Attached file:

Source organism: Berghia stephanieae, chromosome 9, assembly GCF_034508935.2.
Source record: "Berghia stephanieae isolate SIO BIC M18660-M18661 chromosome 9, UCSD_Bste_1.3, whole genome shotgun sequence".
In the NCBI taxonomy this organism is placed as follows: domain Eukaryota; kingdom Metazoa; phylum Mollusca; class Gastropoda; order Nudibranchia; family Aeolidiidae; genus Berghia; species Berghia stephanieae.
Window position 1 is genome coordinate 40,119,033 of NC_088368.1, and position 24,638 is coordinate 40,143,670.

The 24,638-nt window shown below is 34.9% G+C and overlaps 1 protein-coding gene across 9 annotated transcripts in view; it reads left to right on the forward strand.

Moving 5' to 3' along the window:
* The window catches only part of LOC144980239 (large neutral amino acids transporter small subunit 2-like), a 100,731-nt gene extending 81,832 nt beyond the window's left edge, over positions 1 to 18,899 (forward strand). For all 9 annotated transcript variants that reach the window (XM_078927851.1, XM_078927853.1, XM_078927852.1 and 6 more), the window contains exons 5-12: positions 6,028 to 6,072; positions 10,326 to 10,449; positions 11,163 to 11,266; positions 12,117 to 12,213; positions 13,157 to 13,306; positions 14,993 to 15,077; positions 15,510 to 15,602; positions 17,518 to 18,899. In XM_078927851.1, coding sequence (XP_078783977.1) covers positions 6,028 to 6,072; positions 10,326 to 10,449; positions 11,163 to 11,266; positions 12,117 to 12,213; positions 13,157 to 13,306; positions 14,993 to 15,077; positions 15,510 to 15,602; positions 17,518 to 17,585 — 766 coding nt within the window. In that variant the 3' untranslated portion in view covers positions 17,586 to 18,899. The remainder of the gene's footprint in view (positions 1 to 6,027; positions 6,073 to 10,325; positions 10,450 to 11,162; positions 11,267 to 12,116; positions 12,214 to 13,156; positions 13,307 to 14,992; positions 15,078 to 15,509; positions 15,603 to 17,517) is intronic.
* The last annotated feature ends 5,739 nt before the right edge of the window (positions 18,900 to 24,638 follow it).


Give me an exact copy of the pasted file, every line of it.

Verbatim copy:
Source organism: Berghia stephanieae, chromosome 9, assembly GCF_034508935.2.
Source record: "Berghia stephanieae isolate SIO BIC M18660-M18661 chromosome 9, UCSD_Bste_1.3, whole genome shotgun sequence".
In the NCBI taxonomy this organism is placed as follows: domain Eukaryota; kingdom Metazoa; phylum Mollusca; class Gastropoda; order Nudibranchia; family Aeolidiidae; genus Berghia; species Berghia stephanieae.
Window position 1 is genome coordinate 40,119,033 of NC_088368.1, and position 24,638 is coordinate 40,143,670.

The 24,638-nt window shown below is 34.9% G+C and overlaps 1 protein-coding gene across 9 annotated transcripts in view; it reads left to right on the forward strand.

Moving 5' to 3' along the window:
* The window catches only part of LOC144980239 (large neutral amino acids transporter small subunit 2-like), a 100,731-nt gene extending 81,832 nt beyond the window's left edge, over positions 1 to 18,899 (forward strand). For all 9 annotated transcript variants that reach the window (XM_078927851.1, XM_078927853.1, XM_078927852.1 and 6 more), the window contains exons 5-12: positions 6,028 to 6,072; positions 10,326 to 10,449; positions 11,163 to 11,266; positions 12,117 to 12,213; positions 13,157 to 13,306; positions 14,993 to 15,077; positions 15,510 to 15,602; positions 17,518 to 18,899. In XM_078927851.1, coding sequence (XP_078783977.1) covers positions 6,028 to 6,072; positions 10,326 to 10,449; positions 11,163 to 11,266; positions 12,117 to 12,213; positions 13,157 to 13,306; positions 14,993 to 15,077; positions 15,510 to 15,602; positions 17,518 to 17,585 — 766 coding nt within the window. In that variant the 3' untranslated portion in view covers positions 17,586 to 18,899. The remainder of the gene's footprint in view (positions 1 to 6,027; positions 6,073 to 10,325; positions 10,450 to 11,162; positions 11,267 to 12,116; positions 12,214 to 13,156; positions 13,307 to 14,992; positions 15,078 to 15,509; positions 15,603 to 17,517) is intronic.
* The last annotated feature ends 5,739 nt before the right edge of the window (positions 18,900 to 24,638 follow it).